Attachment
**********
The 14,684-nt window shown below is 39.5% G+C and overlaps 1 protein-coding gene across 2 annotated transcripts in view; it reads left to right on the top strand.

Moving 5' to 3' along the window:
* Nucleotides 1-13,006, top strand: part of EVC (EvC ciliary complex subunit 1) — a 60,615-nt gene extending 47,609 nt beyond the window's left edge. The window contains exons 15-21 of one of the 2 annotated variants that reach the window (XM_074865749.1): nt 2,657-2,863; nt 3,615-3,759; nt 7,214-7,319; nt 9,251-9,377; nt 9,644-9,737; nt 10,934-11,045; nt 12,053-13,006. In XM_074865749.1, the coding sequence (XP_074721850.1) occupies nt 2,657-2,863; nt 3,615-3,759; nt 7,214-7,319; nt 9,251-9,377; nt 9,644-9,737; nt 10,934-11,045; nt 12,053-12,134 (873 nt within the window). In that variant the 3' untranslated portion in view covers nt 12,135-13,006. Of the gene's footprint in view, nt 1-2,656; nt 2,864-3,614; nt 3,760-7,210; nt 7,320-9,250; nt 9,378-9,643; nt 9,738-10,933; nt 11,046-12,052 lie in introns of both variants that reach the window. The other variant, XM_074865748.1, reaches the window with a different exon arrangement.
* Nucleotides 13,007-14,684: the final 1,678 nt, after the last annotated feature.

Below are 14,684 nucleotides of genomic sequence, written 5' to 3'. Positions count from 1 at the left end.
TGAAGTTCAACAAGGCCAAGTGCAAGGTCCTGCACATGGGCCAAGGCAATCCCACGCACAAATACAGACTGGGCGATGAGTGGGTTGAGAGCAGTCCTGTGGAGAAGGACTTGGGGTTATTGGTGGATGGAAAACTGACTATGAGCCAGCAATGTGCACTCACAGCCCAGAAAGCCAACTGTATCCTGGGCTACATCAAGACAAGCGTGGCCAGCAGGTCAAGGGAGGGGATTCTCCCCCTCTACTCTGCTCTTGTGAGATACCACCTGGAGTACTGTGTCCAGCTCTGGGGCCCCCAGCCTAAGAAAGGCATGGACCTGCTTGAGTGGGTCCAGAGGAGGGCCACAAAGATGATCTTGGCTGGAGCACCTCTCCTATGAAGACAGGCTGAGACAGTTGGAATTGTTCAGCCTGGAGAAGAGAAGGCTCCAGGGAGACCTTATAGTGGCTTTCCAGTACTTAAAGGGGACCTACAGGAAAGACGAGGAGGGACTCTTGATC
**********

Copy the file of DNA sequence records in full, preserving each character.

The 14,684-nt window shown below is 39.5% G+C and overlaps 1 protein-coding gene across 2 annotated transcripts in view; it reads left to right on the top strand.

Moving 5' to 3' along the window:
* Nucleotides 1-13,006, top strand: part of EVC (EvC ciliary complex subunit 1) — a 60,615-nt gene extending 47,609 nt beyond the window's left edge. The window contains exons 15-21 of one of the 2 annotated variants that reach the window (XM_074865749.1): nt 2,657-2,863; nt 3,615-3,759; nt 7,214-7,319; nt 9,251-9,377; nt 9,644-9,737; nt 10,934-11,045; nt 12,053-13,006. In XM_074865749.1, the coding sequence (XP_074721850.1) occupies nt 2,657-2,863; nt 3,615-3,759; nt 7,214-7,319; nt 9,251-9,377; nt 9,644-9,737; nt 10,934-11,045; nt 12,053-12,134 (873 nt within the window). In that variant the 3' untranslated portion in view covers nt 12,135-13,006. Of the gene's footprint in view, nt 1-2,656; nt 2,864-3,614; nt 3,760-7,210; nt 7,320-9,250; nt 9,378-9,643; nt 9,738-10,933; nt 11,046-12,052 lie in introns of both variants that reach the window. The other variant, XM_074865748.1, reaches the window with a different exon arrangement.
* Nucleotides 13,007-14,684: the final 1,678 nt, after the last annotated feature.

Below are 14,684 nucleotides of genomic sequence, written 5' to 3'. Positions count from 1 at the left end.
TGAAGTTCAACAAGGCCAAGTGCAAGGTCCTGCACATGGGCCAAGGCAATCCCACGCACAAATACAGACTGGGCGATGAGTGGGTTGAGAGCAGTCCTGTGGAGAAGGACTTGGGGTTATTGGTGGATGGAAAACTGACTATGAGCCAGCAATGTGCACTCACAGCCCAGAAAGCCAACTGTATCCTGGGCTACATCAAGACAAGCGTGGCCAGCAGGTCAAGGGAGGGGATTCTCCCCCTCTACTCTGCTCTTGTGAGATACCACCTGGAGTACTGTGTCCAGCTCTGGGGCCCCCAGCCTAAGAAAGGCATGGACCTGCTTGAGTGGGTCCAGAGGAGGGCCACAAAGATGATCTTGGCTGGAGCACCTCTCCTATGAAGACAGGCTGAGACAGTTGGAATTGTTCAGCCTGGAGAAGAGAAGGCTCCAGGGAGACCTTATAGTGGCTTTCCAGTACTTAAAGGGGACCTACAGGAAAGACGAGGAGGGACTCTTGATC